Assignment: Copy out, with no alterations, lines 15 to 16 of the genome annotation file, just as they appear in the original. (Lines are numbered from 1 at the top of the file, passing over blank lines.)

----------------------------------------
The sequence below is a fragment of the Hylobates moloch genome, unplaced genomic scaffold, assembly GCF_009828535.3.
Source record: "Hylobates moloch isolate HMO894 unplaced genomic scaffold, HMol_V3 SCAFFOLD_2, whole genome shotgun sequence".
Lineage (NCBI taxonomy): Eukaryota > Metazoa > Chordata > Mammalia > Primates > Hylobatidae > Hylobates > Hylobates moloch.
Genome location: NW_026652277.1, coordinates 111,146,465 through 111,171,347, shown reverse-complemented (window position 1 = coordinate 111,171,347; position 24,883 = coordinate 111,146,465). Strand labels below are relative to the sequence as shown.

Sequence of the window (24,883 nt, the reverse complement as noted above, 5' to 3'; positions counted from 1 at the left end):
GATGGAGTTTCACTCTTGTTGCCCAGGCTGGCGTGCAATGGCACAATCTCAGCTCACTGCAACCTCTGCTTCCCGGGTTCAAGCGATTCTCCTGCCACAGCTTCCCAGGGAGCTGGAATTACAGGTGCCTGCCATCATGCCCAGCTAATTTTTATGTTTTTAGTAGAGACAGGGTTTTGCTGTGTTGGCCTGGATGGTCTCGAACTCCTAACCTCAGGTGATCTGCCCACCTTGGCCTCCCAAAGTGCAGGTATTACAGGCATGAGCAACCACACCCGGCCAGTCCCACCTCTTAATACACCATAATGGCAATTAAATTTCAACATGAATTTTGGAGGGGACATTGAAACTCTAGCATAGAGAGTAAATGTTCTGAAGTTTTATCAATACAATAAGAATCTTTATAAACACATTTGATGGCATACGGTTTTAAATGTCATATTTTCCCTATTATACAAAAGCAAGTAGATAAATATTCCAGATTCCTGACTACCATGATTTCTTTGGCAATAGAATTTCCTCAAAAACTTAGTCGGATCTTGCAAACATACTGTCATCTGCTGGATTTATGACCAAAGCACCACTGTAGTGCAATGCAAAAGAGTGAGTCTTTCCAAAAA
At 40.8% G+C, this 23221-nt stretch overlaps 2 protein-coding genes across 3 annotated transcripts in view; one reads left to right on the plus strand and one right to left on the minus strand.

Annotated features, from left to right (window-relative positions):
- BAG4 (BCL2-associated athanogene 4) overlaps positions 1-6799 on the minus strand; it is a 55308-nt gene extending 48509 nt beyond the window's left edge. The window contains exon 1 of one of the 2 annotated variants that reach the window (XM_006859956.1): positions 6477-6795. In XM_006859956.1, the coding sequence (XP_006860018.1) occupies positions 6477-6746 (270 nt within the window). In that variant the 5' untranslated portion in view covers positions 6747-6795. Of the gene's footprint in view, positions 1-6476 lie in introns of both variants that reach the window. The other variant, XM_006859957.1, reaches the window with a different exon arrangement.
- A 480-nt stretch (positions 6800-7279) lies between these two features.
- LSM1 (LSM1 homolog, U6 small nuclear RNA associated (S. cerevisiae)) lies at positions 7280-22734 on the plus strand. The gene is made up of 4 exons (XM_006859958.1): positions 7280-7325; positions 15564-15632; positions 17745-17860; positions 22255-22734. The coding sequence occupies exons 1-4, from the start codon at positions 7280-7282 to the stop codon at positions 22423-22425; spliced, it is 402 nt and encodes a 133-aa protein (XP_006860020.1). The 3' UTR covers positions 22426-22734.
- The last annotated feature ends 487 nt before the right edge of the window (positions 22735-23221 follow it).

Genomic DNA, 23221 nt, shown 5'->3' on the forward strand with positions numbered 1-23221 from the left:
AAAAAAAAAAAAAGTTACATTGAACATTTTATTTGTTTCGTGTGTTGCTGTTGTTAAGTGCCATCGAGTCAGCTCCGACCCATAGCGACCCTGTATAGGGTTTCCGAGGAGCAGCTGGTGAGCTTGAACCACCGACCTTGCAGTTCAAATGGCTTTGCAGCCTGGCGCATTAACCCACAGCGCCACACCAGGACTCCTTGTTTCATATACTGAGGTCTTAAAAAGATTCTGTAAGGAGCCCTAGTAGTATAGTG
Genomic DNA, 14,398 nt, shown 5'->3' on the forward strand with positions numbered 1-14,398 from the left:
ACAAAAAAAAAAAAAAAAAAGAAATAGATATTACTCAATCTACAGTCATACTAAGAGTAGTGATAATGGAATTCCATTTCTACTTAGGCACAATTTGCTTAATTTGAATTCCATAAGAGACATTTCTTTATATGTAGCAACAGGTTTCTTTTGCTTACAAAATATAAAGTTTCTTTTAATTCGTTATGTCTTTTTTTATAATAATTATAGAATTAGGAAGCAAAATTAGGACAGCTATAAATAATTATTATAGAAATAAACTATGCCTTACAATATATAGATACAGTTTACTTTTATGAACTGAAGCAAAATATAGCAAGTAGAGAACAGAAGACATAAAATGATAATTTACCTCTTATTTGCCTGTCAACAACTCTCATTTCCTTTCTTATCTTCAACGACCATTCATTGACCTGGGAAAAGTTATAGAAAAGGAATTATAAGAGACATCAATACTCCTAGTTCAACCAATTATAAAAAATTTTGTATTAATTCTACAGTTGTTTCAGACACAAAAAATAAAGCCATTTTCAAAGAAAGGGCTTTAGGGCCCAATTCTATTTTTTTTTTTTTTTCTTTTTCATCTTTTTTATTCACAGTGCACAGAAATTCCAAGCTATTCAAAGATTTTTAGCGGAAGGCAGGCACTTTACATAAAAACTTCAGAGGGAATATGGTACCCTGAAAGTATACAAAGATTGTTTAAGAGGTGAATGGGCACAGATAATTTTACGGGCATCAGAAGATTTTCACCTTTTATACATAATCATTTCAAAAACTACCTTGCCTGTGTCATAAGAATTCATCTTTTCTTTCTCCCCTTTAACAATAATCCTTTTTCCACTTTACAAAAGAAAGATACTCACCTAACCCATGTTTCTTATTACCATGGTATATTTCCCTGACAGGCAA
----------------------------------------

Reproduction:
Genomic DNA, 14,398 nt, shown 5'->3' on the forward strand with positions numbered 1-14,398 from the left:
ACAAAAAAAAAAAAAAAAAAGAAATAGATATTACTCAATCTACAGTCATACTAAGAGTAGTGATAATGGAATTCCATTTCTACTTAGGCACAATTTGCTTAATTTGAATTCCATAAGAGACATTTCTTTATATGTAGCAACAGGTTTCTTTTGCTTACAAAATATAAAGTTTCTTTTAATTCGTTATGTCTTTTTTTATAATAATTATAGAATTAGGAAGCAAAATTAGGACAGCTATAAATAATTATTATAGAAATAAACTATGCCTTACAATATATAGATACAGTTTACTTTTATGAACTGAAGCAAAATATAGCAAGTAGAGAACAGAAGACATAAAATGATAATTTACCTCTTATTTGCCTGTCAACAACTCTCATTTCCTTTCTTATCTTCAACGACCATTCATTGACCTGGGAAAAGTTATAGAAAAGGAATTATAAGAGACATCAATACTCCTAGTTCAACCAATTATAAAAAATTTTGTATTAATTCTACAGTTGTTTCAGACACAAAAAATAAAGCCATTTTCAAAGAAAGGGCTTTAGGGCCCAATTCTATTTTTTTTTTTTTTTCTTTTTCATCTTTTTTATTCACAGTGCACAGAAATTCCAAGCTATTCAAAGATTTTTAGCGGAAGGCAGGCACTTTACATAAAAACTTCAGAGGGAATATGGTACCCTGAAAGTATACAAAGATTGTTTAAGAGGTGAATGGGCACAGATAATTTTACGGGCATCAGAAGATTTTCACCTTTTATACATAATCATTTCAAAAACTACCTTGCCTGTGTCATAAGAATTCATCTTTTCTTTCTCCCCTTTAACAATAATCCTTTTTCCACTTTACAAAAGAAAGATACTCACCTAACCCATGTTTCTTATTACCATGGTATATTTCCCTGACAGGCAA